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PostPosted: Thu Nov 05, 2015 2:55 pm 
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Hey everyone..i am new here..i just wanted to vent a little and say that i am so glad i found this forum. Please forgive me if i am posting in the wrong section as i am still trying to find my way around the forum.. With that being said here it goes.i have been on bupe for 4 years and counting. I have always suffered from depression & anxiety my entire life. It's part of the reason i got addicted to opiates in the first place. I have been on many different antidepressants over the years and none have worked and the side effects were awful. I have been on zolft for 11 years now and it does nothing for me except when i go off of it, i freak out so i guess I'm pretty much stuck on it. I am also on gabapentin which barely works but it's also terrible to get off of it. Ever since i have started with the bupe, my moods have been u & down as well as the depression. I just want to be alive again, be able to feel, and enjoy life. I feel like there's no hope at all for me and it makes me feel worse but I can't help but to think that way. I'm always sleepy, cranky, irritable along with the depression feeling sad and sorry for myself. I haven't been on a real mood stabilizer yet (other than gabapentin which is off label mood stabilizer) so I'm wondering, is a mood stabilizer something that might work for me while on suboxone? I just don't want to deal with side effects again for no reason and put myself and my family through anymore stress. Thanks for reading. Look forward to hearing responses/advice


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PostPosted: Thu Nov 05, 2015 3:33 pm 
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Unfortunately, Jenna, we aren't equipped to make that kind of determination. All we could tell you is if one of us had the same symptoms and if there was something that works for that person. Treatment-resistant depressive disorders are very hard to crack for experienced clinicians, let alone folks on a recovery forum.

I know that one person here found a combination of sub and something else that works for him. His name is at the tip of my brain, but I can't quite remember. But I'm almost positive that the other med was zoloft. Obviously that wouldn't help you.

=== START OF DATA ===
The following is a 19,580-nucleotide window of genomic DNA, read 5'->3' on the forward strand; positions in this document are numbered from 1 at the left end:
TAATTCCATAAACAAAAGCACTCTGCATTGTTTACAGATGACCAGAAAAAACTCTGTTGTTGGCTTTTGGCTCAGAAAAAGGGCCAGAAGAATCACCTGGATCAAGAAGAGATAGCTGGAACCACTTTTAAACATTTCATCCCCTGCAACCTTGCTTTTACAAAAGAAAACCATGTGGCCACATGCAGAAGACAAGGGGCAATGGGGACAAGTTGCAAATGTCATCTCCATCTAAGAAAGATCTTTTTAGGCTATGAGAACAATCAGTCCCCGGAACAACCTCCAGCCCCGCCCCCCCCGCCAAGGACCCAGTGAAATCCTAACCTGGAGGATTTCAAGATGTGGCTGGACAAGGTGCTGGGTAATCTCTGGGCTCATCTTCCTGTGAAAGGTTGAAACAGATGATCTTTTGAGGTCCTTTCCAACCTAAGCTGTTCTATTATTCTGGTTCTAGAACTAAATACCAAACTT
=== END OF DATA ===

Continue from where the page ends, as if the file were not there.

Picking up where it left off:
I've read some articles lately that vagus nerve stimulation may help around 30% of sufferers of treatment-resistant depression. You might want to look into that.

I would think that the best thing to do would be to meet with a psychiatrist, go through all the meds you've tried, all the combinations, then see what he or she says. There are new psychotropic drugs being put on the market every year. Maybe one of them will be a good fit.

Amy

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PostPosted: Thu Nov 05, 2015 9:17 pm 
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Hey Jenna. I'm with you on this. Suboxone doesn't seem to fix my depression either. I've had periods of recovery both on and off Suboxone, and it seems to me that I experience bouts of depression whether I'm on Suboxone or not. And I'm also on mood stabilisers (Lithium & Olanzapine) as well as an antidepressant (Brintellix). Like you I've tried many different antidepressants and the few that actually worked would eventually lose their effect over time.

I'm just theorising here. But I get the feeling that in my case the cause of my depression lies somewhere apart or deeper than where conventional anti-depressants and Suboxone work in the brain. A new field of research is indicating that bipolar may be a disorder with origins in the mitochondria - ie the little part of each cell that acts like a battery, providing the energy for the neuron to communicate with other neurons. Most depression treatments act on the synapse - the little gap between neurons. If this theory has any merit, then it makes sense that conventional antidepressants won't have any lasting effect on bipolar depression because they don't actually treat the cause of the depression.

It's a new field so we have a few years at least to wait for any solid breakthroughs. But it does seem to offer an explanation as to why bipolar depression is so hard to treat.


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PostPosted: Sat Nov 07, 2015 1:14 am 
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Thank you guys for reading and responding. I know i have lots of work to do...


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PostPosted: Mon Nov 30, 2015 3:45 am 
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Hi there! Responding to let you know that you are not alone. I too, became addicted to opiates because of depression. I was prescribed them for physical pain and eventually started taking more because it also helped the psychological pain (at least for a short period of time).

I have been on dozens of SSRI's, SNRI's, mood stabilizers and more. Some helped better than others but nothing seemed to do the trick.

The ONLY thing that has helped me tremendously is CBT therapy. I fought the idea of therapy for so long, especially since the few times I had tried, I received such little relief. To be honest, sometimes it made me feel worse. Then, almost 2 years ago, I met with a CBT therapist early on in my recovery. To make a long story short, it was my thought process causing my depression. Getting overly anxious about things, obsessing,m and just the way I handled situations in general. In true CBT, you practice and re-train your brain to react/think in a way that ultimately brings you peace. It's not perfect by any means and doesn't happen overnight. It takes work but it's the only thing that has greatly improved my quality of life.

*hugs*


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